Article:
Cinnamon has been
around since a few millennia now!
Cinnamon was so highly prized among
ancient nations that it was regarded as a gift fit
for monarchs and even for a god: a fine inscription
records the gift of cinnamon and cassia to the
The name cinnamon
comes from Hebrew and Phoenician through the Greek
kinnámōmon. Cinnamon is believed to be a
native of Sri Lanka.
In Herodotus and
other authors, Arabia was the source of cinnamon:
giant Cinnamon birds collected the cinnamon sticks
from an unknown land where the cinnamon trees grew
and used them to construct their nests; the Arabs
employed a trick to obtain the cinnamon sticks. This
story was current as late as 1310 in Byzantium,
although in the first century, Pliny the Elder had
written that the traders had made this up in order
to charge more for cinnamon.
Before the foundation
of Cairo, Alexandria was the Mediterranean shipping
port of cinnamon. Europeans who knew the Latin
writers who were quoting Herodotus knew that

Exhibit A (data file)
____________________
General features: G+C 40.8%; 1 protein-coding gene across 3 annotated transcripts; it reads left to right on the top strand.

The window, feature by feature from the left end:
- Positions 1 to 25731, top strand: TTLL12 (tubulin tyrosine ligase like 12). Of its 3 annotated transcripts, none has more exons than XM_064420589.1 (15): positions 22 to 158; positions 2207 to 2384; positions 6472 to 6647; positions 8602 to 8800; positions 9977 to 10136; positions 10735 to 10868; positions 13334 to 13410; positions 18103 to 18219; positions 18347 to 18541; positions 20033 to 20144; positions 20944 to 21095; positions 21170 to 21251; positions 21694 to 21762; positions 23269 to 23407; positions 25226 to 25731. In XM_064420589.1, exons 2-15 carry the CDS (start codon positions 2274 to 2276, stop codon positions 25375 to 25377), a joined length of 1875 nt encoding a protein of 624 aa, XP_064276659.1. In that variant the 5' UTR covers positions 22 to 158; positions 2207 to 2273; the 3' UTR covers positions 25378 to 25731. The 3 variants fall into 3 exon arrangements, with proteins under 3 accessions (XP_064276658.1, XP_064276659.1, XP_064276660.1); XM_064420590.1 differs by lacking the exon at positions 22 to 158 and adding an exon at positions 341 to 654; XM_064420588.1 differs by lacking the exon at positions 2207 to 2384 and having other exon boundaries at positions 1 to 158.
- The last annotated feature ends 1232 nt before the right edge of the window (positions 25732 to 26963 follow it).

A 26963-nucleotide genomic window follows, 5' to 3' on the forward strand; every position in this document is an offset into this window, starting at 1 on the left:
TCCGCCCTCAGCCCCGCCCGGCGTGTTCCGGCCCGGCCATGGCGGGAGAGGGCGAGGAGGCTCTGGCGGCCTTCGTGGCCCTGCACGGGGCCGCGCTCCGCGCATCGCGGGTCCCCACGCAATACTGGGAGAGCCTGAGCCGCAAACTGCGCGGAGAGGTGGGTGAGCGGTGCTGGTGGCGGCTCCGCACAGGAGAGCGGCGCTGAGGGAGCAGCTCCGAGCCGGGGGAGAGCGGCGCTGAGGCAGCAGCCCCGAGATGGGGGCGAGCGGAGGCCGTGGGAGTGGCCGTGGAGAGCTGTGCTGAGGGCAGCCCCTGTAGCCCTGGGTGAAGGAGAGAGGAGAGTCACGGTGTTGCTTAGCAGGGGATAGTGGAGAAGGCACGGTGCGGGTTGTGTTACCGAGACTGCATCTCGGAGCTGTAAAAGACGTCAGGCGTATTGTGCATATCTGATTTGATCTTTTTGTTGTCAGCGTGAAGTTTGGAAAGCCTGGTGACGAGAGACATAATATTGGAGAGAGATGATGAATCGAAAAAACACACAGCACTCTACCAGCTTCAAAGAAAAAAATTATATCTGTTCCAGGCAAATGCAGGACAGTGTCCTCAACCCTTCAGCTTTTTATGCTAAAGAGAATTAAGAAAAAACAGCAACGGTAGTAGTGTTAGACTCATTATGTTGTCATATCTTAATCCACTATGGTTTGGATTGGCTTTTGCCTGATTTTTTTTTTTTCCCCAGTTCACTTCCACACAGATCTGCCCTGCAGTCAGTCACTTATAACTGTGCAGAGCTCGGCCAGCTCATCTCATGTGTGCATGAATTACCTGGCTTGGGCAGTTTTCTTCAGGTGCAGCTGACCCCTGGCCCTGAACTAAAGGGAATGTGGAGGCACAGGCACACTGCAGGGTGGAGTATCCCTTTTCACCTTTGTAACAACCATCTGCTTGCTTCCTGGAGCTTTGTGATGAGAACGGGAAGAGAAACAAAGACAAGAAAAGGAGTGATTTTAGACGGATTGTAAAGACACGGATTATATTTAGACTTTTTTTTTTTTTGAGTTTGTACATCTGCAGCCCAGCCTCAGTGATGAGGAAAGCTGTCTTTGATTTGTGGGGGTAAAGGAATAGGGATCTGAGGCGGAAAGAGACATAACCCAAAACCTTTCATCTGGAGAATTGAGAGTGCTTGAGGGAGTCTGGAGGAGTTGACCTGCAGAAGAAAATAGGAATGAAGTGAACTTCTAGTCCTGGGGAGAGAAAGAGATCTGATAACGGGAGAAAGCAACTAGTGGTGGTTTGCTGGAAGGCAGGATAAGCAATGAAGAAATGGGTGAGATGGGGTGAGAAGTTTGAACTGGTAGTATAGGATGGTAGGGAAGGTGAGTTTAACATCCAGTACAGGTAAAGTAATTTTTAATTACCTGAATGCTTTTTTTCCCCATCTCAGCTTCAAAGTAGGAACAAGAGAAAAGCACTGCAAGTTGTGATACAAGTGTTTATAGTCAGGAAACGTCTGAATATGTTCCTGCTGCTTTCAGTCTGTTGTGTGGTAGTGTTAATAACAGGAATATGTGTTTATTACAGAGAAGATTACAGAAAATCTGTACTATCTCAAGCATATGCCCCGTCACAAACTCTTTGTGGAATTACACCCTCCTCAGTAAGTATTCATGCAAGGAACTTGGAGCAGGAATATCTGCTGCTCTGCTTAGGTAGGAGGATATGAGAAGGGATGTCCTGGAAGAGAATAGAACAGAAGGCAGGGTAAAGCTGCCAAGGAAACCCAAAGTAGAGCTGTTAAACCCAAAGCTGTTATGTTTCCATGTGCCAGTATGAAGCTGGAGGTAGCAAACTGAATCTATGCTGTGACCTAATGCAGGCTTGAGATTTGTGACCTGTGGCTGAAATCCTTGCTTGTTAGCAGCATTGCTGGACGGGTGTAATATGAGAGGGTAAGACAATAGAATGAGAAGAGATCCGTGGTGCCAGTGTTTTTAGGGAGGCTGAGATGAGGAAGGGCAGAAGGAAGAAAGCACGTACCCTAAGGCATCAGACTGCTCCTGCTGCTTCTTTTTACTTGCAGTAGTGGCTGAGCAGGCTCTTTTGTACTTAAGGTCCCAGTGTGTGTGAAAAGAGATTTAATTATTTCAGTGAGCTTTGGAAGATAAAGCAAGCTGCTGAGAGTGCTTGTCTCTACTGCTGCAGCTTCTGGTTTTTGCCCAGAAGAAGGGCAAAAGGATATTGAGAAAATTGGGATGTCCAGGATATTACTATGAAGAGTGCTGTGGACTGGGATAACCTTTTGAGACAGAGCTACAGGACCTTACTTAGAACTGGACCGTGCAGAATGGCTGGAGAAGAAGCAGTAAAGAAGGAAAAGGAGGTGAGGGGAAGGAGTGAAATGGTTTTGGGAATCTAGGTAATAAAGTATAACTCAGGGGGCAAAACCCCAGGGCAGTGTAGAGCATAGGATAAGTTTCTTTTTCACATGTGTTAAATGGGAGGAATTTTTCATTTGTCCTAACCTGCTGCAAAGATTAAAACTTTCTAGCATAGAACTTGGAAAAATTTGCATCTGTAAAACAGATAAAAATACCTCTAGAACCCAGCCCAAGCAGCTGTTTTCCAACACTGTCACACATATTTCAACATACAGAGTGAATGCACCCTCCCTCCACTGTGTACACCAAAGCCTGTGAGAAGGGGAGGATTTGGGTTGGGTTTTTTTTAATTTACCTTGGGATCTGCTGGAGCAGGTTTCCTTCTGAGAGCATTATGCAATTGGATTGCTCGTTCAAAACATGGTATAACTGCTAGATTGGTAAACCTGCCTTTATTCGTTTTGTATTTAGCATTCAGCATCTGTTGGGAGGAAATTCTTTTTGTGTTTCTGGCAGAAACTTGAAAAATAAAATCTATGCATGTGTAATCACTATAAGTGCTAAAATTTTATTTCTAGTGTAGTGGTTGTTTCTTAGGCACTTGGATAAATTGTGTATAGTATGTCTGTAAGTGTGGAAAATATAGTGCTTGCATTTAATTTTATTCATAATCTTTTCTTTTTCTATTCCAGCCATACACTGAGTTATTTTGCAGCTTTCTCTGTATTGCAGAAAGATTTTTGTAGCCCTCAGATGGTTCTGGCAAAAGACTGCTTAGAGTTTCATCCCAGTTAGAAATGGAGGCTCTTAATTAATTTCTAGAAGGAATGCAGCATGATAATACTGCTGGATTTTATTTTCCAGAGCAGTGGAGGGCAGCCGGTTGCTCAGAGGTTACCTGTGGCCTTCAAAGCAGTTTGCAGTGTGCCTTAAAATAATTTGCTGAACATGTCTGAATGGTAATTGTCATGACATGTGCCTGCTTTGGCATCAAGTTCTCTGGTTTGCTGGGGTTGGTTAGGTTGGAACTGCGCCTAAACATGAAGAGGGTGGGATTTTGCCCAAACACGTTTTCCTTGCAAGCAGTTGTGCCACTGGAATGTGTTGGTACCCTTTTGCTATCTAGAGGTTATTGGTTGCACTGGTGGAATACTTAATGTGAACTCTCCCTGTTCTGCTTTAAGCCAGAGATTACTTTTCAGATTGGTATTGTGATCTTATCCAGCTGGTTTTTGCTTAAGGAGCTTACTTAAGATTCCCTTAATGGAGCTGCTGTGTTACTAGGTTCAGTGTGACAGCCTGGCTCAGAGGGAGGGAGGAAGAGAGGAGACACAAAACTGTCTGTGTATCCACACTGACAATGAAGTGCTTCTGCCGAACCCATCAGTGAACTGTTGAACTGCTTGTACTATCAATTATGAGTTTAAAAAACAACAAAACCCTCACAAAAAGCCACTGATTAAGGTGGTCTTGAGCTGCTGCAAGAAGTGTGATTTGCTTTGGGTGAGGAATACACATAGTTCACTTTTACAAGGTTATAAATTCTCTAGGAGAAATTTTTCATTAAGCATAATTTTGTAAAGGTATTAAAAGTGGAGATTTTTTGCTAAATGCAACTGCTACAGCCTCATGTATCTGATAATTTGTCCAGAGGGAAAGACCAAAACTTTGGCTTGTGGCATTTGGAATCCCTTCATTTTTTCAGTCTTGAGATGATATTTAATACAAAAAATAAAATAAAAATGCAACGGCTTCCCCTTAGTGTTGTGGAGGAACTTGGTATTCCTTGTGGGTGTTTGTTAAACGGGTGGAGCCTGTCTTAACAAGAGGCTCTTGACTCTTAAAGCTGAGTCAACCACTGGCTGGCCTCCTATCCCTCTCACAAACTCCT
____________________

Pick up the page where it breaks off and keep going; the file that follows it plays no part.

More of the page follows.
cinnamon came up the Red Sea to the trading ports of
Egypt, but whether from Ethiopia or not was less
Cinnamon is harvested
by growing the tree for two years then coppicing it.
The next year, about a dozen shoots will form from
the roots of cinnamon tree.
The branches harvested this way are processed by
scraping off the outer bark, then beating the branch
evenly with a hammer to loosen the inner bark. The
inner bark is then prised out in long rolls. Only
the thin (0.5 mm (0.020 in)) inner bark is used; the
outer, woody portion is discarded, leaving metre-long
cinnamon strips that curl into rolls ("quills") on
drying. Once dry, the bark is cut into 5–10 cm
(2.0–3.9 in) lengths for sale.
The bark of
cinnamon tree must be
processed immediately after harvesting while still
wet. Once processed, the bark will dry completely in
four to six hours, provided that it is in a
well-ventilated and relatively warm environment. A
less than ideal drying environment encourages the
proliferation of pests in the bark, which may then
require treatment by fumigation. Bark treated this
way is not considered to be of the same premium
quality as untreated bark.
Cinnamon's unique healing abilities come from three
basic types of components in the essential oils
found in its bark. These oils contain active
components called cinnamaldehyde, cinnamyl
acetate, and cinnamyl alcohol, plus a
wide range of other volatile substances.
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Cinnamon from Madagascar